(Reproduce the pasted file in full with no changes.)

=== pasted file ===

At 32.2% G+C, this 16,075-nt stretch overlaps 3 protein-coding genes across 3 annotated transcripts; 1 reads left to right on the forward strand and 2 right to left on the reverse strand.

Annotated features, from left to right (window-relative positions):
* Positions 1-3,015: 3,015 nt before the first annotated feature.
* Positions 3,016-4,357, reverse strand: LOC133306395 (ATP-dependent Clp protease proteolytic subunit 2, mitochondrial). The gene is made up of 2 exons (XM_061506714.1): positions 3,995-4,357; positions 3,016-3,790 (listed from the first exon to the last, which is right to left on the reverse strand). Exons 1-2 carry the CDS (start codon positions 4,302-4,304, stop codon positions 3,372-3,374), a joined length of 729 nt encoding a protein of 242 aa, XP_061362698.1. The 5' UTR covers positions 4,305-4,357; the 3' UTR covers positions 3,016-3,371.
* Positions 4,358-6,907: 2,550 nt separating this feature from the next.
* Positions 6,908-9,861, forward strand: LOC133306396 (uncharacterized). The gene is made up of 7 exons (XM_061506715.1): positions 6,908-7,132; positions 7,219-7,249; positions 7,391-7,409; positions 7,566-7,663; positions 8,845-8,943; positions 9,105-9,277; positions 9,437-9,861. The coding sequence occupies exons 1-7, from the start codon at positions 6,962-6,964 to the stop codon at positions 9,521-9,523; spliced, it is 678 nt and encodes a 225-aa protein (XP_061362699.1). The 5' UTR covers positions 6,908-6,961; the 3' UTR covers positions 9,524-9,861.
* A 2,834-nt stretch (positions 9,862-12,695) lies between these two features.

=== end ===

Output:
At 32.2% G+C, this 16,075-nt stretch overlaps 3 protein-coding genes across 3 annotated transcripts; 1 reads left to right on the forward strand and 2 right to left on the reverse strand.

Annotated features, from left to right (window-relative positions):
* Positions 1-3,015: 3,015 nt before the first annotated feature.
* Positions 3,016-4,357, reverse strand: LOC133306395 (ATP-dependent Clp protease proteolytic subunit 2, mitochondrial). The gene is made up of 2 exons (XM_061506714.1): positions 3,995-4,357; positions 3,016-3,790 (listed from the first exon to the last, which is right to left on the reverse strand). Exons 1-2 carry the CDS (start codon positions 4,302-4,304, stop codon positions 3,372-3,374), a joined length of 729 nt encoding a protein of 242 aa, XP_061362698.1. The 5' UTR covers positions 4,305-4,357; the 3' UTR covers positions 3,016-3,371.
* Positions 4,358-6,907: 2,550 nt separating this feature from the next.
* Positions 6,908-9,861, forward strand: LOC133306396 (uncharacterized). The gene is made up of 7 exons (XM_061506715.1): positions 6,908-7,132; positions 7,219-7,249; positions 7,391-7,409; positions 7,566-7,663; positions 8,845-8,943; positions 9,105-9,277; positions 9,437-9,861. The coding sequence occupies exons 1-7, from the start codon at positions 6,962-6,964 to the stop codon at positions 9,521-9,523; spliced, it is 678 nt and encodes a 225-aa protein (XP_061362699.1). The 5' UTR covers positions 6,908-6,961; the 3' UTR covers positions 9,524-9,861.
* A 2,834-nt stretch (positions 9,862-12,695) lies between these two features.